• Time oasis. Find a block of time where you won’t be disturbed. Many famous writers only write in the morning or late at night. Those are the hours where nobody is around to disturb you.

Dig into memoirs and you’ll notice all kinds of successful artists doing this. For example, novelist Murakami Haruki compares writing to the isolation of running.

2. Stick it out

As always, results come from better decisions in difficult times.

I was always intrigued that one of my Monty Python colleagues seemed to be more talented than I was but did never produce scripts as original as mine. And I watched for some time and then I began to see why. If he was faced with a problem, and fairly soon saw a solution, he was inclined to take it. Even though he knew the solution was not very original.

Cleese reacted differently than his colleague:

Whereas if I was in the same situation, although I was sorely tempted to take the easy way out, and finish by 5 o’clock, I just couldn’t. I’d sit there with the problem for another hour-and-a-quarter, and by sticking at it would, in the end, almost always come up with something more original.

My work was more creative than his simply because I was prepared to stick with the problem longer.

The next time you find yourself mentally exhausted, stick it out for a little longer.

3. Make mistakes

Creativity and failure are close cousins.

The very essence of playfulness is an openness to anything that may happen. The feeling that whatever happens, it’s OK. So you cannot be playful if you’re frightened that moving in some direction will be “wrong”—something you “shouldn’t have done.”

Well, you’re either free to play, or you’re not.

So you’ve got to risk saying things that are silly and illogical and wrong, and the best way to get the confidence to do that is to know that while you’re being creative, nothing is wrong.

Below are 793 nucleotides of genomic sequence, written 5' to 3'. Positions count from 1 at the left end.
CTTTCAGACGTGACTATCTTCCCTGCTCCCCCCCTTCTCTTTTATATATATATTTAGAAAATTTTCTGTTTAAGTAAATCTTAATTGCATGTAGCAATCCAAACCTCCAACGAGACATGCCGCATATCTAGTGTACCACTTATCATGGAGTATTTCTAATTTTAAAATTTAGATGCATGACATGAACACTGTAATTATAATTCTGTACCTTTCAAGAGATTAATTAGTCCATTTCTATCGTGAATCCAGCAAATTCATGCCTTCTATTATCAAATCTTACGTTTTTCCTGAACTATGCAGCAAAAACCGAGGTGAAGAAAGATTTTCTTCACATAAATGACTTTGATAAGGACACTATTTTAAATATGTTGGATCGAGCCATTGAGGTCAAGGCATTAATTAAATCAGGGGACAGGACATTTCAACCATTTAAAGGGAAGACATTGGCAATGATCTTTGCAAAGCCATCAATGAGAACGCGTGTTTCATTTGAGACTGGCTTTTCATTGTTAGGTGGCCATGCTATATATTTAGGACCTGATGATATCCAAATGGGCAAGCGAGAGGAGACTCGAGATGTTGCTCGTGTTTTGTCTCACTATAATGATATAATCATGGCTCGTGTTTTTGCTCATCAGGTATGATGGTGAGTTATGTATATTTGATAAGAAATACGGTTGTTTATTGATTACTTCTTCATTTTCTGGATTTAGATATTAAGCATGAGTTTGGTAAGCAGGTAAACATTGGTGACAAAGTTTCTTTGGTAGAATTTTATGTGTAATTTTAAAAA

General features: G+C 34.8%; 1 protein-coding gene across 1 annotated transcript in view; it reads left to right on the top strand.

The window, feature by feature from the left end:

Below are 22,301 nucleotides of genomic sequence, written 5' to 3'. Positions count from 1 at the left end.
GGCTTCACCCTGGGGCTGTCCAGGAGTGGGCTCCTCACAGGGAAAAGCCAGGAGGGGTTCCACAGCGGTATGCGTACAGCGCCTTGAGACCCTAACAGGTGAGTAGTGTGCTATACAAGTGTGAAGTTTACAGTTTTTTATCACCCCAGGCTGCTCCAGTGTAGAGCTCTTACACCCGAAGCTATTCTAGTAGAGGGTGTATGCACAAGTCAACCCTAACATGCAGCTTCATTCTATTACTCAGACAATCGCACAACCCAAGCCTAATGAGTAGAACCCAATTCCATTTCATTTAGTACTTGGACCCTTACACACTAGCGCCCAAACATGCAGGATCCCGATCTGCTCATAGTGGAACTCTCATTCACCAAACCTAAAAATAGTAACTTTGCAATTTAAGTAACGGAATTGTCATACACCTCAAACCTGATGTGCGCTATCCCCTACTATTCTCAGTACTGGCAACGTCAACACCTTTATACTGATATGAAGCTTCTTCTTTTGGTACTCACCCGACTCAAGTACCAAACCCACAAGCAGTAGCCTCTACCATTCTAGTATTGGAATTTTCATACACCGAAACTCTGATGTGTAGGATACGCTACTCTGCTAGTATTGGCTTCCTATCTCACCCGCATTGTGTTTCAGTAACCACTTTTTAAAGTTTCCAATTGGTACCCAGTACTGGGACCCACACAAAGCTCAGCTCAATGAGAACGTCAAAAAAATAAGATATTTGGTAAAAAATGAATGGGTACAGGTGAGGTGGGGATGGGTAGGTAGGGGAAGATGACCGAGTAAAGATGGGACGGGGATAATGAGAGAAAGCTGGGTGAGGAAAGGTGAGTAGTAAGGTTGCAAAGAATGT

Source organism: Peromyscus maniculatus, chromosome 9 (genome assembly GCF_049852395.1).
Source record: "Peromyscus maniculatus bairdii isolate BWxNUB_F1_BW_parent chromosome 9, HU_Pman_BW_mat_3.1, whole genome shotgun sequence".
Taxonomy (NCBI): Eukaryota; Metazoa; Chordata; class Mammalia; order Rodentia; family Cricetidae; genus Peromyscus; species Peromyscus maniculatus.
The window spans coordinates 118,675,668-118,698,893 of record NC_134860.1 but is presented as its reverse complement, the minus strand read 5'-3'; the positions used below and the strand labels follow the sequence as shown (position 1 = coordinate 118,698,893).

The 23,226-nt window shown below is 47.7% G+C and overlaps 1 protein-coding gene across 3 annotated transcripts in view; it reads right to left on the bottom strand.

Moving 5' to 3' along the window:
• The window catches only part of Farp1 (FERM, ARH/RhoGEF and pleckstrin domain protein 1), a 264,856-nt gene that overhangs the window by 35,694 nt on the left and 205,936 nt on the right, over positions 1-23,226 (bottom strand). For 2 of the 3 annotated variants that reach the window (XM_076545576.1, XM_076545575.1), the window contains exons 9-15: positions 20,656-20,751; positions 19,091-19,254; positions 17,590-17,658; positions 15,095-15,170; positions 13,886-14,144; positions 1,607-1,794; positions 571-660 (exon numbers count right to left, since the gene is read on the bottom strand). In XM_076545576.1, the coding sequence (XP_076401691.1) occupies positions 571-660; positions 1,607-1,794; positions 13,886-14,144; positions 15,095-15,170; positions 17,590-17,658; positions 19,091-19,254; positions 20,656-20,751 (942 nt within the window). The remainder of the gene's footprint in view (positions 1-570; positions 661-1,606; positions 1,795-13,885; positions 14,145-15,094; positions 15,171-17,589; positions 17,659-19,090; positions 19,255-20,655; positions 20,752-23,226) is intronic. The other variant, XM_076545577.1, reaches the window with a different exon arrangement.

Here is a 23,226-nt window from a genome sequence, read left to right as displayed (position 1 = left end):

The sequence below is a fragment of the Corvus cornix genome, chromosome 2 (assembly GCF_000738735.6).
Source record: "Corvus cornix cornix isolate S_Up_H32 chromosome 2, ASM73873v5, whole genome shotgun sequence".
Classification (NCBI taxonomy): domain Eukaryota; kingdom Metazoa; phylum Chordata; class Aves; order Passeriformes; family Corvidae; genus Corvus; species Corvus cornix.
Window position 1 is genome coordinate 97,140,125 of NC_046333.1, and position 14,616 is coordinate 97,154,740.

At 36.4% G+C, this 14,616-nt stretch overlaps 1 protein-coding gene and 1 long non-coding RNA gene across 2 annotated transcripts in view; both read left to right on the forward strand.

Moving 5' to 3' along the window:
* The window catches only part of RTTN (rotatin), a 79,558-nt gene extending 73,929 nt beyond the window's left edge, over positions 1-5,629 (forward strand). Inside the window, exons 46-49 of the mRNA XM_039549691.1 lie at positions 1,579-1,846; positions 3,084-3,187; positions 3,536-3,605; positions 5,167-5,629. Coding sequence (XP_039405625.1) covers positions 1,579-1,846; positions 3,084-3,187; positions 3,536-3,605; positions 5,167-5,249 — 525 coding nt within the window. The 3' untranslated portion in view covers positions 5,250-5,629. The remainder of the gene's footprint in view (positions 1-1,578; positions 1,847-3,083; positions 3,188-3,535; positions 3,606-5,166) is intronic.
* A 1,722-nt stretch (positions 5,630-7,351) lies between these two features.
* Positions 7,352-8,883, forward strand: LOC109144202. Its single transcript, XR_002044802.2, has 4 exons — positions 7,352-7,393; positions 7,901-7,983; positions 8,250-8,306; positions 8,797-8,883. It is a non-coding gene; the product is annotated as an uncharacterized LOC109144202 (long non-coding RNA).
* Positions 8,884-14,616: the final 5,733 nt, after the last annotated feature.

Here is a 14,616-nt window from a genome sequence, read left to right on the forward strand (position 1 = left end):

Nothing will stop you being creative so effectively as the fear of making a mistake.

4. Embrace humor

Sometimes, serious situations (war councils, for example) require creativity. It’s a mistake to think that humor and seriousness can’t go together.

I think we all know that laughter brings relaxation, and that humor makes us playful, yet how many times have important discussions been held where really original and creative ideas were desperately needed to solve important problems, but where humor was taboo because the subject being discussed was “so serious?”

The two most beautiful memorial services that I’ve ever attended both had a lot of humor, and it somehow freed us all, and made the services inspiring and cathartic.

Humor is an essential part of spontaneity, an essential part of playfulness, an essential part of the creativity that we need to solve problems, no matter how “serious” they may be.

Take your creative work seriously? Start giggling.

5. Keep a light hold of it

After you’ve created the conditions for creativity—the open mode—the rest is easy:

The only other requirement is that you keep mind gently ‘round the subject you’re pondering.

You’ll daydream, of course, but you just keep bringing your mind back, just like with meditation. Because, and this is the extraordinary thing about creativity, if you just keep your mind resting against the subject in a friendly but persistent way, sooner or later you will get a reward from your unconscious, probably in the shower later. Or at breakfast the next morning, but suddenly you are rewarded, out of the blue a new thought mysteriously appears.

First, optimize for playfulness—find space and time, push past your limits, make mistakes, and be humorous.

Then, sit back and let the good things happen.

This post originally appeared at Better Humans